I had two interviews with doctors on the medical staff, and both went well. The first was with Dr. Charles Phillips, an expert on viral diseases (including polio) and vaccines, and I enjoyed talking with him. He was friendly and encouraging, and I simply felt good about the interview. The other interview was with Dr. Dorothy Ford, a specialist in Physical Medicine and Rehabilitation. She was able to question me intelligently and gracefully about my physical abilities and limitations. I was certain that she was not only interviewing me, but also assessing my handicap and the possibility that I might require what these days is called “accommodation.” I noted that both of my interviewers were married to physicians and I felt good about both interviews.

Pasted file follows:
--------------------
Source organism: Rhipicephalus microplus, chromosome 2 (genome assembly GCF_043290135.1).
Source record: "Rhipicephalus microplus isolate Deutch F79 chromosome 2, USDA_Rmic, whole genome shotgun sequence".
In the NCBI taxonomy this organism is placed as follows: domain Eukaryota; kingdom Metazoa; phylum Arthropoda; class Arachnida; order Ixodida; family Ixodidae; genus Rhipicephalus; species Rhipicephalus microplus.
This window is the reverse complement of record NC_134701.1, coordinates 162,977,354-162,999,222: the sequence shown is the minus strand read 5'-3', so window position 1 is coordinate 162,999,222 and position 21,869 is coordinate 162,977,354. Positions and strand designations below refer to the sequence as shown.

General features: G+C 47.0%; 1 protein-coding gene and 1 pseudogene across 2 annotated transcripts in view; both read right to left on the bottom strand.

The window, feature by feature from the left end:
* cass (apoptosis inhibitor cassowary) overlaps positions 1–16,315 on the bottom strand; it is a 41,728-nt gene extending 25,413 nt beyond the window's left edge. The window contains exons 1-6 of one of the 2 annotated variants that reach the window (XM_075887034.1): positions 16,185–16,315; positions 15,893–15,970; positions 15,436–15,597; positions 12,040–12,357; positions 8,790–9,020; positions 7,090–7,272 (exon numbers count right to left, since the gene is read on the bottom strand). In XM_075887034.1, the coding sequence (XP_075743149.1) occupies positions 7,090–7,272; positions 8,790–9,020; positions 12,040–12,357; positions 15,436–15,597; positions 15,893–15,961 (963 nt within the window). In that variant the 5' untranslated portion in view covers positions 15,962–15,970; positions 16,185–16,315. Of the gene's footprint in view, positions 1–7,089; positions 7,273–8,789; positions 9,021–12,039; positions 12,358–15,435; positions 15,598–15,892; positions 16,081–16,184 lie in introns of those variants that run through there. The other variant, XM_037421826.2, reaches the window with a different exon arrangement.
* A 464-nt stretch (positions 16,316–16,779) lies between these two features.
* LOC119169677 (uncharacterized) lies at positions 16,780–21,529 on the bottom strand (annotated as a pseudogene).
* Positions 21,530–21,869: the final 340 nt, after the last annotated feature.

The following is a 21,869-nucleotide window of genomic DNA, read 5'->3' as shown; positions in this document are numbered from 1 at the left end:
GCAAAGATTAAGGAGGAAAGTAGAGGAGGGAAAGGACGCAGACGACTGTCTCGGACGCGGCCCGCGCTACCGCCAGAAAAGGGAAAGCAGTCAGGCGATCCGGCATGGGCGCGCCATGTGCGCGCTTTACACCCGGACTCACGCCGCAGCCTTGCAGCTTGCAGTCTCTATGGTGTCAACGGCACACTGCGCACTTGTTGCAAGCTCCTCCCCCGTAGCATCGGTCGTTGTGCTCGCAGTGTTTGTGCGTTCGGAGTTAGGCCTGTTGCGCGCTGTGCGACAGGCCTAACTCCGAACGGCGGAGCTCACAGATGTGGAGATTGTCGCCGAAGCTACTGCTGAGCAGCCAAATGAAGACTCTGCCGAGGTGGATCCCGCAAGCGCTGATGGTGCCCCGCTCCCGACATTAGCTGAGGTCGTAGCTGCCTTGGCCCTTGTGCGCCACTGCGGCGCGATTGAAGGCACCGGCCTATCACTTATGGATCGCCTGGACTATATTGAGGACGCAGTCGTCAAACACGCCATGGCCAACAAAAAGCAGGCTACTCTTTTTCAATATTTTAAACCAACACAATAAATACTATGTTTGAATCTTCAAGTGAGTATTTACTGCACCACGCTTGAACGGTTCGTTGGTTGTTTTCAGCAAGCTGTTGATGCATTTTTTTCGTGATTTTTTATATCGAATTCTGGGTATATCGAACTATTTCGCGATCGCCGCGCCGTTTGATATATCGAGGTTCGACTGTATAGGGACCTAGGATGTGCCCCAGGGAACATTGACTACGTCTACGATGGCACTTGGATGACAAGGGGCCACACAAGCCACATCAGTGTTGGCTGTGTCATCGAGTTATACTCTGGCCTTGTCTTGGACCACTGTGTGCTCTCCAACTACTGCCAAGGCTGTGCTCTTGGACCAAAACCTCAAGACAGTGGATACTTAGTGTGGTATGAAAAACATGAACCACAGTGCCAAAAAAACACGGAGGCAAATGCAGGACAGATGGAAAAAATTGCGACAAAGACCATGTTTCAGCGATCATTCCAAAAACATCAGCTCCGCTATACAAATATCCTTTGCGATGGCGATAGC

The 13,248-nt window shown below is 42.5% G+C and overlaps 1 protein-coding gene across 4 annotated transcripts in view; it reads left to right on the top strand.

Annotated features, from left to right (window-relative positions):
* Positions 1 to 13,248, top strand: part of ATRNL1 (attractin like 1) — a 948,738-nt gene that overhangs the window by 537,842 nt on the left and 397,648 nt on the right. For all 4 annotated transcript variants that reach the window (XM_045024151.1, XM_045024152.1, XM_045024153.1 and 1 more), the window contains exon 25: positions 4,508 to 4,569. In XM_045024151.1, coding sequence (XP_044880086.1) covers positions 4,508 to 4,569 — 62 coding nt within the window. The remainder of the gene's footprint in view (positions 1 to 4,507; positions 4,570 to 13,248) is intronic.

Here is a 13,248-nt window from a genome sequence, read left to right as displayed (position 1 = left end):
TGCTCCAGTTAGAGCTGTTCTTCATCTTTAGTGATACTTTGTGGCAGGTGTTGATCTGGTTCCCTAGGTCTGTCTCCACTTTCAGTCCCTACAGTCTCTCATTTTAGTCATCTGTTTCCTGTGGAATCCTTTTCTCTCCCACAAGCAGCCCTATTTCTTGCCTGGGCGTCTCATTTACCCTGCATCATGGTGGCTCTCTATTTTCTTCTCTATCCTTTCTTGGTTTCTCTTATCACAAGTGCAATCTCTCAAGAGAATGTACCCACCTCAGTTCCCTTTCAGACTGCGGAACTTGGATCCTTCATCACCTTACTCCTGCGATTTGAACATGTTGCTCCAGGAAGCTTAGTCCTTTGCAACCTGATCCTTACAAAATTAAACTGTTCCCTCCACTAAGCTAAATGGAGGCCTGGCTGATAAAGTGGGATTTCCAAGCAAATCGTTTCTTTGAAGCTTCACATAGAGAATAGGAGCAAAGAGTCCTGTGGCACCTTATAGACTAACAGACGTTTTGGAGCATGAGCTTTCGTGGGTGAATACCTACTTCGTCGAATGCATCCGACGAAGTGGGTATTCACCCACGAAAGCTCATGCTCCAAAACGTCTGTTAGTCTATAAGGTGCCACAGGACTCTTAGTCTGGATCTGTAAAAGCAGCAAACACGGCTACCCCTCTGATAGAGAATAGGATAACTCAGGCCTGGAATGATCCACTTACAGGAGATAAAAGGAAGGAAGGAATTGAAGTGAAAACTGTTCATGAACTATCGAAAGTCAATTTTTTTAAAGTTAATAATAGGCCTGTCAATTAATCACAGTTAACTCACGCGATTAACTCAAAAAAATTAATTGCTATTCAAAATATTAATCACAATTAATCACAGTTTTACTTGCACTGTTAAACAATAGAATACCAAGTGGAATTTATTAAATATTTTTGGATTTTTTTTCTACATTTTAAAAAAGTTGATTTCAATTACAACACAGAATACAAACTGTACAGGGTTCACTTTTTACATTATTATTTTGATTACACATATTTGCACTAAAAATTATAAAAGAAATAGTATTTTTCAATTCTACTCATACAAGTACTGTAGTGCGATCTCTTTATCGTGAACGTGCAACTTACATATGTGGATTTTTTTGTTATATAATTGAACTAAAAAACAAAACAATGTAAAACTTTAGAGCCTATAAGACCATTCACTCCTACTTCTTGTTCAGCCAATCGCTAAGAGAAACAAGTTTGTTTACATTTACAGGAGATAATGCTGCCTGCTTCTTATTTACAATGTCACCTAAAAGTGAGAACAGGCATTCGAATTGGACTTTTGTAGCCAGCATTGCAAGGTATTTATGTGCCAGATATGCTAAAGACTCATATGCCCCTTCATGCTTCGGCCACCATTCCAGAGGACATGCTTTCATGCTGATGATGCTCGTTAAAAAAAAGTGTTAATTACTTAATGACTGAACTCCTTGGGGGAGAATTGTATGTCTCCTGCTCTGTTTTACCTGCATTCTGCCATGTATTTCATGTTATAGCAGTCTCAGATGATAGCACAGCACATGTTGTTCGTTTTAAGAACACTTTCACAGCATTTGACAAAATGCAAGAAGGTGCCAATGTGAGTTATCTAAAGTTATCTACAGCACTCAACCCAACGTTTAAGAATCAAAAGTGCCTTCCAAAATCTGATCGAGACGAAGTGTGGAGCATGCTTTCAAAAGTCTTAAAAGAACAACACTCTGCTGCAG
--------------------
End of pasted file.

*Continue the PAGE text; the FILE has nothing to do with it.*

Then it was off for a walking tour of the medical school and the hospitals. The medical student leading the tour was a good ambassador for UVM: well - prepared, informative, friendly, talkative, and enthusiastic about the program and about the challenges. He walked at a fair pace, but did not hurry, and used the stairways but always asked if I would prefer to take the elevator and meet them on the next floor. I always said “no thanks, I’m fine” and I was. A year of weight training and crutching up twelve flights of stairs each day had worked some magic, so I was able to keep up with the “walkies” easily. I later wondered if the student guide kept track of my capabilities and reported back to the admissions committee. My wife Kathie says “definitely.” Just showing up shortly after the big snow didn’t hurt, either.